Started with my reloads, and everything was fine. Switched to Buffalo Bore 124gr +P+ SD ammo (my preferred carry ammo for most of my 9mms), and the first few shots were perfect. Then I had another FTF. I cleared the gun, checked, and sure enough, there was a small disk of metal on the firing pin again.

Knowing what to expect, I just popped the disk off with a knife, reloaded, and went back to shooting. It happened again after three or four shots.

This time I cleared the gun, popped off the disk with my knife, and switched ammo. I went to Underwood 124gr +P+ ammo, and … yup, happened again. Here’s the gun:

You can see the disk of material stuck to the firing pin.

And I found the brass from that shot and one of the previous ones:

Underwood on the left, Buffalo Bore on the right. You can clearly see the punch through the base of the primer.

Curious.

Since I haven’t had any problems with my standard-pressure reloads, I’m assuming that it’s the over-pressure which is causing this problem. Both the Underwood and the BB ammo are *really* hot. But I wanted to check everything out again before shooting the gun any more. If everything looks good, then I’ll start with standard pressure loads and then slowly step up to hotter loads. I expect that will resolve the issue, and I don’t mind carrying SD ammo which is a little less powerful — shot placement is more important than power.

And ammo that works consistently is the most important thing of all.

Jim Downey

August 8, 2018 Posted by | 9mm Luger (9x19), Anecdotes | , , , , , , , , , , , , , , | 1 Comment

Review: Springfield 1911 EMP® 4” Concealed Carry Contour Model

Earlier this year I added this note to my reprise review of the Springfield EMP:

One thing additional to note: recently Springfield came out with a slightly different version of the gun called the “EMP® 4” Lightweight Champion™ with Concealed Carry Contour“.  Here it is:

See that cut-off angle on the bottom of the grip? That’s Ed Brown’s “Bobtail” from his Kobra Carry. I haven’t shot the new Springfield version yet, but I really liked how that felt on the Kobra Carry. A friend of mine got one of the new guns, and I look forward to trying it. I could see trading-up from my original EMP for one of those.

Well, last weekend I had a chance to shoot my friend’s gun, and … yeah, baby, I likes it!

OK, first thing: pretty much everything I’ve said about the EMP previously applies to the new 4″ barrel model. Yup: great gun, extremely reliable for me, minimal recoil, fit & finish is fantastic, and I loved shooting it. If you want details, go read that review.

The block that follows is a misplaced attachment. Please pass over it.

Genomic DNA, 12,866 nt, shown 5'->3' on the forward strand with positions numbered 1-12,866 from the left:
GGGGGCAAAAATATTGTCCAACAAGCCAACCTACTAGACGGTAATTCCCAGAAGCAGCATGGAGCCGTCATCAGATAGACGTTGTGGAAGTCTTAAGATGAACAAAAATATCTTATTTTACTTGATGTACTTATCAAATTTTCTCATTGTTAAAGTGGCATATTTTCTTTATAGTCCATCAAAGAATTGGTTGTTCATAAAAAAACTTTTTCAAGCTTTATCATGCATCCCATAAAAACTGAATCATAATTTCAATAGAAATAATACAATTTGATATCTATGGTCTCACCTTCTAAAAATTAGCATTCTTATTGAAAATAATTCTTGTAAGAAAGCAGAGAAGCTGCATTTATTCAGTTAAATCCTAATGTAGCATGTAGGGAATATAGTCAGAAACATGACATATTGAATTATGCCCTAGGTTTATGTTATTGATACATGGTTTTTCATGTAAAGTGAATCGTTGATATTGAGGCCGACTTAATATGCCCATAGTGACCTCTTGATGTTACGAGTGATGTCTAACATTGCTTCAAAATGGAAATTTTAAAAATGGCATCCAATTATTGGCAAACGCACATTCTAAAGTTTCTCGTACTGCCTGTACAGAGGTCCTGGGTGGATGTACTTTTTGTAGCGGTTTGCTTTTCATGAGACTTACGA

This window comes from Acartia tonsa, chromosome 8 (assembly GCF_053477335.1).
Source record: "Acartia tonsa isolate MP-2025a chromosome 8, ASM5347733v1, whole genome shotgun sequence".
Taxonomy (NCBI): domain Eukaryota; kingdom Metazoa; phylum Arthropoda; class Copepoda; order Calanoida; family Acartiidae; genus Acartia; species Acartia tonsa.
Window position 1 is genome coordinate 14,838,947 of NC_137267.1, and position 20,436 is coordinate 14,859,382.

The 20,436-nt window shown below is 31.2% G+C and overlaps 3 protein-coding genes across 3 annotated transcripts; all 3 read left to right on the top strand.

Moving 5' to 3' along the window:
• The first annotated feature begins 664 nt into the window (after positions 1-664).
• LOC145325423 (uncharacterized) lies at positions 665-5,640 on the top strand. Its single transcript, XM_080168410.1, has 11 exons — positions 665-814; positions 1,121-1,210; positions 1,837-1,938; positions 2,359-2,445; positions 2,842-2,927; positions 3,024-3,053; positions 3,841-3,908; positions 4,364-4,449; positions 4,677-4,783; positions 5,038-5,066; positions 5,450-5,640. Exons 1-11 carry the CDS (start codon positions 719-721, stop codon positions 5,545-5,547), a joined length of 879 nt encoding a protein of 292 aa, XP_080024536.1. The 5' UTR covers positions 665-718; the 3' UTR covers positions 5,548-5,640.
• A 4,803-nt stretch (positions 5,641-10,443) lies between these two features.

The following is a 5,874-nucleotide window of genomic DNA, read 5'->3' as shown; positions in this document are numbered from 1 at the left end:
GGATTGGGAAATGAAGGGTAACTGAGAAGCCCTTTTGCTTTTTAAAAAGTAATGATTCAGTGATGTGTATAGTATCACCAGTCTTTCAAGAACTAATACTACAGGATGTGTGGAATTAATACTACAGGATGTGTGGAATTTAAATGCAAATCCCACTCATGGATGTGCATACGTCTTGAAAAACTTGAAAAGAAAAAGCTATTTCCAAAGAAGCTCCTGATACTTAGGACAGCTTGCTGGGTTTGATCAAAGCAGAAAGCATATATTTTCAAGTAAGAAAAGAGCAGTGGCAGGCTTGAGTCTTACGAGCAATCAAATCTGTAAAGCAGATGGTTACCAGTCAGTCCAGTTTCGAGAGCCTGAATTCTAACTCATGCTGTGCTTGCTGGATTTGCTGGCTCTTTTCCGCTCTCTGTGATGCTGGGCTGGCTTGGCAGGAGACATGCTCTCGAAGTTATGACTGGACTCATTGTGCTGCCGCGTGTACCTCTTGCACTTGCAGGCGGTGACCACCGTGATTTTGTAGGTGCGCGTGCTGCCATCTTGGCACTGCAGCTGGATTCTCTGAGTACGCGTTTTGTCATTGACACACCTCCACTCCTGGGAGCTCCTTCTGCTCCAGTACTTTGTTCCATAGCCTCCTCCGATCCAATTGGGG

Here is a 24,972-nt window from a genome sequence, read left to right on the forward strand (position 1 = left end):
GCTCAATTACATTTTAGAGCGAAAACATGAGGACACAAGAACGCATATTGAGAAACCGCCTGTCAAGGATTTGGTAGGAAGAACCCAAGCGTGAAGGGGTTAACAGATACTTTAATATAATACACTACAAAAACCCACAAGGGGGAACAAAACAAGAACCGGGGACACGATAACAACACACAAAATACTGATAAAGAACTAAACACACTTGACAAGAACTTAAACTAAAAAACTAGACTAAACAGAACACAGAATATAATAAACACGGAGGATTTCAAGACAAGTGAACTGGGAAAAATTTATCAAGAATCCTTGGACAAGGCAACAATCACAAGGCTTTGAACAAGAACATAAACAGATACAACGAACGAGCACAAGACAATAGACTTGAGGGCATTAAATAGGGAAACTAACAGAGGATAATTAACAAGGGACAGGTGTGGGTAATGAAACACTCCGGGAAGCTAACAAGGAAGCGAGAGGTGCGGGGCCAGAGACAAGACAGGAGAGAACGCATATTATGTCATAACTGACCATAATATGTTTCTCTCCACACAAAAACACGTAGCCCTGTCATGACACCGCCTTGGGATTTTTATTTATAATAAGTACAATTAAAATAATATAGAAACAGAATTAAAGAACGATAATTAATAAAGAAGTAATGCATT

What else to add? Well, here’s the actual gun I shot:

You’ll note that it still has the tag on it — my buddy hadn’t had a chance to shoot it yet, either. So this is straight out of the box, without doing anything other than running a boresnake down the barrel and then taking it to the range.

Unsurprisingly, it shot flawlessly. And dead-on accurate.

The extra 1″ of barrel does help the sight radius some, though I never had any problems hitting my target with my 3″ barrel EMP. And it probably helps tame recoil a bit more with that extra 3.5 ounces of additional weight, though again that wasn’t a problem with the slightly smaller gun.

But what I really like is that Bobtail cut, as I thought I would. Because it meant that the relatively short grip fits my large hand better, without the extra corner digging into the bottom of my palm. Shooting my EMP was never a problem, but this is a whole lot better. It’s like the first time you put on new prescription glasses: suddenly things are better than you thought possible. For someone with smaller hands, it’s probably less noticeable, but for me it was surprising.

The other notable difference between the EMP and this EMP4 is the grips: on the new gun, they’re not as aggressively textured. I thought that it wasn’t *that* big a difference, but it might matter to some folks.

Something to think about. I’m certainly giving serious consideration to trading up from my old EMP to the new one. If I was going to rely on one or the other for concealed carry, I’d probably just keep the 3″ EMP. But for my needs, the new model is probably the right choice.

Gee, it sounds like I’ve talked myself into it …